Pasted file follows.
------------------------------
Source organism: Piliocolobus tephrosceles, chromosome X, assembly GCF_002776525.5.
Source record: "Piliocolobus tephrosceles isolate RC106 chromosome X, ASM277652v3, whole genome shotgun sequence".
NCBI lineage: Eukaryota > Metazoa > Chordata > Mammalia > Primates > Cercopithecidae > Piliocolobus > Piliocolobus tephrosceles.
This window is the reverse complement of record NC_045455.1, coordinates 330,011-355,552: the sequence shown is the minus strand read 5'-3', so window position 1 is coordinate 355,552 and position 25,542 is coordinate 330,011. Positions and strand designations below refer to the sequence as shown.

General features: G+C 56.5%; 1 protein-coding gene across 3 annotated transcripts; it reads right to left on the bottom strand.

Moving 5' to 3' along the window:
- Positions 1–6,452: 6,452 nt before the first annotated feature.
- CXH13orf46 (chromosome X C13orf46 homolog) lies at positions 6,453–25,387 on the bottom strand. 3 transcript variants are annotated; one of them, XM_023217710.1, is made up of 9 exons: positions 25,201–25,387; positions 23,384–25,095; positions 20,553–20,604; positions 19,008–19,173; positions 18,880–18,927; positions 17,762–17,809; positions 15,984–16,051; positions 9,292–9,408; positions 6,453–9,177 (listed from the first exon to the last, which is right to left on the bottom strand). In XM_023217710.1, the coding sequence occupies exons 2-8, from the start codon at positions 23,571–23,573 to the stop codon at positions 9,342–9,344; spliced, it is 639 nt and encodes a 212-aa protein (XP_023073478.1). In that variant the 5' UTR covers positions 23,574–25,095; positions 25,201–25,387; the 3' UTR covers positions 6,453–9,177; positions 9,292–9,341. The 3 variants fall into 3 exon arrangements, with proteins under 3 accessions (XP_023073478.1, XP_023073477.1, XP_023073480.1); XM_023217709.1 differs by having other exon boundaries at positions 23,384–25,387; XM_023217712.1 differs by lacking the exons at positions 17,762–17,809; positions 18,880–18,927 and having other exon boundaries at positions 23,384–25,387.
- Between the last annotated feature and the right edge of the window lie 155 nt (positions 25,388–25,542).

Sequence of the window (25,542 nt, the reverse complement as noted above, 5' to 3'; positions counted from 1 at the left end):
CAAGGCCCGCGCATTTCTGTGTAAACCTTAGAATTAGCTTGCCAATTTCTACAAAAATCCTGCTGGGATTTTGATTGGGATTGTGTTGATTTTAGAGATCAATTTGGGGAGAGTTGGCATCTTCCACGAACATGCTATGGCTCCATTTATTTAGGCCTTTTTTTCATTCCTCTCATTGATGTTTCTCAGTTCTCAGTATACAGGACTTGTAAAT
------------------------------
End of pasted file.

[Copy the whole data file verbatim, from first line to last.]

Source organism: Piliocolobus tephrosceles, chromosome X, assembly GCF_002776525.5.
Source record: "Piliocolobus tephrosceles isolate RC106 chromosome X, ASM277652v3, whole genome shotgun sequence".
NCBI lineage: Eukaryota > Metazoa > Chordata > Mammalia > Primates > Cercopithecidae > Piliocolobus > Piliocolobus tephrosceles.
This window is the reverse complement of record NC_045455.1, coordinates 330,011-355,552: the sequence shown is the minus strand read 5'-3', so window position 1 is coordinate 355,552 and position 25,542 is coordinate 330,011. Positions and strand designations below refer to the sequence as shown.

General features: G+C 56.5%; 1 protein-coding gene across 3 annotated transcripts; it reads right to left on the bottom strand.

Moving 5' to 3' along the window:
- Positions 1–6,452: 6,452 nt before the first annotated feature.
- CXH13orf46 (chromosome X C13orf46 homolog) lies at positions 6,453–25,387 on the bottom strand. 3 transcript variants are annotated; one of them, XM_023217710.1, is made up of 9 exons: positions 25,201–25,387; positions 23,384–25,095; positions 20,553–20,604; positions 19,008–19,173; positions 18,880–18,927; positions 17,762–17,809; positions 15,984–16,051; positions 9,292–9,408; positions 6,453–9,177 (listed from the first exon to the last, which is right to left on the bottom strand). In XM_023217710.1, the coding sequence occupies exons 2-8, from the start codon at positions 23,571–23,573 to the stop codon at positions 9,342–9,344; spliced, it is 639 nt and encodes a 212-aa protein (XP_023073478.1). In that variant the 5' UTR covers positions 23,574–25,095; positions 25,201–25,387; the 3' UTR covers positions 6,453–9,177; positions 9,292–9,341. The 3 variants fall into 3 exon arrangements, with proteins under 3 accessions (XP_023073478.1, XP_023073477.1, XP_023073480.1); XM_023217709.1 differs by having other exon boundaries at positions 23,384–25,387; XM_023217712.1 differs by lacking the exons at positions 17,762–17,809; positions 18,880–18,927 and having other exon boundaries at positions 23,384–25,387.
- Between the last annotated feature and the right edge of the window lie 155 nt (positions 25,388–25,542).

Sequence of the window (25,542 nt, the reverse complement as noted above, 5' to 3'; positions counted from 1 at the left end):
CAAGGCCCGCGCATTTCTGTGTAAACCTTAGAATTAGCTTGCCAATTTCTACAAAAATCCTGCTGGGATTTTGATTGGGATTGTGTTGATTTTAGAGATCAATTTGGGGAGAGTTGGCATCTTCCACGAACATGCTATGGCTCCATTTATTTAGGCCTTTTTTTCATTCCTCTCATTGATGTTTCTCAGTTCTCAGTATACAGGACTTGTAAAT